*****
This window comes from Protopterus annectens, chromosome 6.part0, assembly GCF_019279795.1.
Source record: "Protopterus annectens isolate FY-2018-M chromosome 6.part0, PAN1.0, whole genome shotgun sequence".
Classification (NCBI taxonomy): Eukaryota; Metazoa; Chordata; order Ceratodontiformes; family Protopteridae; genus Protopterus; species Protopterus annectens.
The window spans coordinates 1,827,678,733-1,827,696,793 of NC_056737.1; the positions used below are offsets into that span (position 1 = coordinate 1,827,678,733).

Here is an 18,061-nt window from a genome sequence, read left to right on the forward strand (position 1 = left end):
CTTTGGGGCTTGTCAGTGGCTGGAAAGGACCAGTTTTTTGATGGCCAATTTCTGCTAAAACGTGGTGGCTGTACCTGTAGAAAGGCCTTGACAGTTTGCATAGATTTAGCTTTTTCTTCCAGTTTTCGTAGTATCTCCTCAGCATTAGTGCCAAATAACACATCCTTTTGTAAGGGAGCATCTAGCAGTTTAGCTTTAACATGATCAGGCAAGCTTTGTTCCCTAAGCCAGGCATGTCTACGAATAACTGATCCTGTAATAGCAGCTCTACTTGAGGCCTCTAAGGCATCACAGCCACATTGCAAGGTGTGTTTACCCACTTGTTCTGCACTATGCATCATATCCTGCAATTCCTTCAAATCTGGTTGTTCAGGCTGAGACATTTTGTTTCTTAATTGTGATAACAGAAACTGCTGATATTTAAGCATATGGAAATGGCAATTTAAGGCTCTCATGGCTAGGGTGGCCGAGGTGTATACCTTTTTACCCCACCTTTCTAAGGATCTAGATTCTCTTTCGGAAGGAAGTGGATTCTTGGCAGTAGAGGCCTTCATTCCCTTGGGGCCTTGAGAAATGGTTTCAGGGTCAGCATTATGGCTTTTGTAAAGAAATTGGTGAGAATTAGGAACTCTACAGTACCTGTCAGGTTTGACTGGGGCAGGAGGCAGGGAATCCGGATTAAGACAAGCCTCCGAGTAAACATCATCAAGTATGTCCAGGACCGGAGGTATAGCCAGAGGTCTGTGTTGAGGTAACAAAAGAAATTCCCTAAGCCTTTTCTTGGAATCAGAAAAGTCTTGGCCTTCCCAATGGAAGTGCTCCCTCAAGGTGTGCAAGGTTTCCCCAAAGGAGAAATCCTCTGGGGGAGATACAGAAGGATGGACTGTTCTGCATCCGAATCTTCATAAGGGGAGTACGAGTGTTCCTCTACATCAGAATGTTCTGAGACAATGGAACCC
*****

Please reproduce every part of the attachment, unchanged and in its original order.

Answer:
This window comes from Protopterus annectens, chromosome 6.part0, assembly GCF_019279795.1.
Source record: "Protopterus annectens isolate FY-2018-M chromosome 6.part0, PAN1.0, whole genome shotgun sequence".
Classification (NCBI taxonomy): Eukaryota; Metazoa; Chordata; order Ceratodontiformes; family Protopteridae; genus Protopterus; species Protopterus annectens.
The window spans coordinates 1,827,678,733-1,827,696,793 of NC_056737.1; the positions used below are offsets into that span (position 1 = coordinate 1,827,678,733).

Here is an 18,061-nt window from a genome sequence, read left to right on the forward strand (position 1 = left end):
CTTTGGGGCTTGTCAGTGGCTGGAAAGGACCAGTTTTTTGATGGCCAATTTCTGCTAAAACGTGGTGGCTGTACCTGTAGAAAGGCCTTGACAGTTTGCATAGATTTAGCTTTTTCTTCCAGTTTTCGTAGTATCTCCTCAGCATTAGTGCCAAATAACACATCCTTTTGTAAGGGAGCATCTAGCAGTTTAGCTTTAACATGATCAGGCAAGCTTTGTTCCCTAAGCCAGGCATGTCTACGAATAACTGATCCTGTAATAGCAGCTCTACTTGAGGCCTCTAAGGCATCACAGCCACATTGCAAGGTGTGTTTACCCACTTGTTCTGCACTATGCATCATATCCTGCAATTCCTTCAAATCTGGTTGTTCAGGCTGAGACATTTTGTTTCTTAATTGTGATAACAGAAACTGCTGATATTTAAGCATATGGAAATGGCAATTTAAGGCTCTCATGGCTAGGGTGGCCGAGGTGTATACCTTTTTACCCCACCTTTCTAAGGATCTAGATTCTCTTTCGGAAGGAAGTGGATTCTTGGCAGTAGAGGCCTTCATTCCCTTGGGGCCTTGAGAAATGGTTTCAGGGTCAGCATTATGGCTTTTGTAAAGAAATTGGTGAGAATTAGGAACTCTACAGTACCTGTCAGGTTTGACTGGGGCAGGAGGCAGGGAATCCGGATTAAGACAAGCCTCCGAGTAAACATCATCAAGTATGTCCAGGACCGGAGGTATAGCCAGAGGTCTGTGTTGAGGTAACAAAAGAAATTCCCTAAGCCTTTTCTTGGAATCAGAAAAGTCTTGGCCTTCCCAATGGAAGTGCTCCCTCAAGGTGTGCAAGGTTTCCCCAAAGGAGAAATCCTCTGGGGGAGATACAGAAGGATGGACTGTTCTGCATCCGAATCTTCATAAGGGGAGTACGAGTGTTCCTCTACATCAGAATGTTCTGAGACAATGGAACCC